My ﬁrst week of college, I was on the phone with my high school BFFs nightly. I would leave the dorm and sit in the grass, talking to them for hours. I was totally intimidated by the whole making-new-friends thing and I just wasn’t ready to let go. Week three, and I was barely sending them a text! So, how to balance moving on with keeping in touch?
Problem: Temptation to run to your old buddies with problems or successes
Solution: When something awesome (or awful!) happens, pause before you pick up the phone to start texting or calling your old buddies. Bonding with your new hall-mates or classmates begins by reaching out with things like this. Take a risk–chances are they are in the same boat.
Problem: You’ve made a ton of awesome new friends–but Facebook tells you that you have NO clue what’s going on in your home-friends lives.
Solution: Make an allotted time to engage with them. Don’t just stalk your old BFFs cute Facebook photos, leave a a comment or send a text telling her you hope she’s doing well. Set up weekly Skype or FaceTime dates.
Problem: One or more of your high school friends can’t seem to let go.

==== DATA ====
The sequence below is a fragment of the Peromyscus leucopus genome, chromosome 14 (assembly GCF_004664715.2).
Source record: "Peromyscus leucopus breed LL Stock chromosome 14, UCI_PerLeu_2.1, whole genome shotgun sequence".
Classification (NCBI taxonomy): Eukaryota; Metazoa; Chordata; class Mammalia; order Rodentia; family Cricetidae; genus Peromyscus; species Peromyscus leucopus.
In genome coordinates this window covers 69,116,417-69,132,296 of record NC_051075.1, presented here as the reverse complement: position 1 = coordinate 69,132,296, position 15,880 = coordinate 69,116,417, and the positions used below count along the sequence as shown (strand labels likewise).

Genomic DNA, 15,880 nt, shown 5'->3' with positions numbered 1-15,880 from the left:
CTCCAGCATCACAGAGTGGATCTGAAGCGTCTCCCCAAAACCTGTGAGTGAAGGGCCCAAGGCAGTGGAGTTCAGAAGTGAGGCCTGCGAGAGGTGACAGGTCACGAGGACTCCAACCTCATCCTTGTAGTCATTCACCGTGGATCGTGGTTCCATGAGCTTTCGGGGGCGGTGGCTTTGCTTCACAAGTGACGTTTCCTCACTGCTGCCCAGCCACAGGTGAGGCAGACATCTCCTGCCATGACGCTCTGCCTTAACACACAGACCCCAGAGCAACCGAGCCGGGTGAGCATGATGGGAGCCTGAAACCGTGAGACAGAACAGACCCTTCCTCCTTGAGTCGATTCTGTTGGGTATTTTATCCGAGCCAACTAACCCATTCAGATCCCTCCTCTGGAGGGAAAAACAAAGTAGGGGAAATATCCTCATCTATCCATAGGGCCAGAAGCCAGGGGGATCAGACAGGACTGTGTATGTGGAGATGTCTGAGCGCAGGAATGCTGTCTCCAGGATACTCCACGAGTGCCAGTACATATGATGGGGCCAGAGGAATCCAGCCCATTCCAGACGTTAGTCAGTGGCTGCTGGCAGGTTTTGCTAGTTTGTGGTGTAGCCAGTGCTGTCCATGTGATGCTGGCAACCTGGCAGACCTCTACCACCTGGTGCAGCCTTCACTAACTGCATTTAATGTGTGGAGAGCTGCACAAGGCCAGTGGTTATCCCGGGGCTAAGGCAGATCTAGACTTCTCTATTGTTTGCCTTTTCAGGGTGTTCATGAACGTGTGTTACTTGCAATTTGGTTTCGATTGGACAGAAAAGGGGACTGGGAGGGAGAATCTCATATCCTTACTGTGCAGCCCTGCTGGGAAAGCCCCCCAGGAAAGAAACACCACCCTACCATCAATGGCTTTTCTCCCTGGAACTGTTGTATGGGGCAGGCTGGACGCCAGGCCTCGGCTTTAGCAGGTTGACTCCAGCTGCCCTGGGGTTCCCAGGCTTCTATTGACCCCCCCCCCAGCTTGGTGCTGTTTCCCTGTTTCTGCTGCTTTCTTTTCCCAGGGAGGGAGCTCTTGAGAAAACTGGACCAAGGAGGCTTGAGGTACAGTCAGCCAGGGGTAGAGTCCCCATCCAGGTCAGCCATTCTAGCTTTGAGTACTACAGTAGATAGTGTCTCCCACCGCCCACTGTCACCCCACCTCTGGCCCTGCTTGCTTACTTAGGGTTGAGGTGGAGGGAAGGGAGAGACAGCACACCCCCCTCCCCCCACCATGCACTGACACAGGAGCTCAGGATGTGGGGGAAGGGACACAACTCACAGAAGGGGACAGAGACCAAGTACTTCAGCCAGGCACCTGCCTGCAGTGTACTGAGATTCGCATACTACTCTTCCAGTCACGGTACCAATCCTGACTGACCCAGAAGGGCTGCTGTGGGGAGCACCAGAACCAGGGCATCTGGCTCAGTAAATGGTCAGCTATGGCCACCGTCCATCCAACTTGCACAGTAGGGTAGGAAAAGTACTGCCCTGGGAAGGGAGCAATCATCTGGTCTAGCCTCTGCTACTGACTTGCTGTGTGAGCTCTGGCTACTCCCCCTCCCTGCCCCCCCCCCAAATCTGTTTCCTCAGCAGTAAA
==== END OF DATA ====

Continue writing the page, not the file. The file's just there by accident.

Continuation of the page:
Solution: Inevitably, college is a time where you are going to grow apart with some friends. Seeing a college health counselor can be a great way to deal with this, because leaving some friends behind is often an important way to grow. See this awesome article from The New York Times for more.
Problem: You’re tired of all the long-distance chatting and texting.
Solution: Old fashioned snail mail! Surprisingly, it’s not emails or texts from old pals I have on my walls…it’s postcards, sweet letters, or thoughtfully crafted envelopes that I hang on to. Don’t underestimate the power of a sweet card. Not so into the post oﬃce? www.paperlesspost.com has some sweet cards that serve as the next best thing.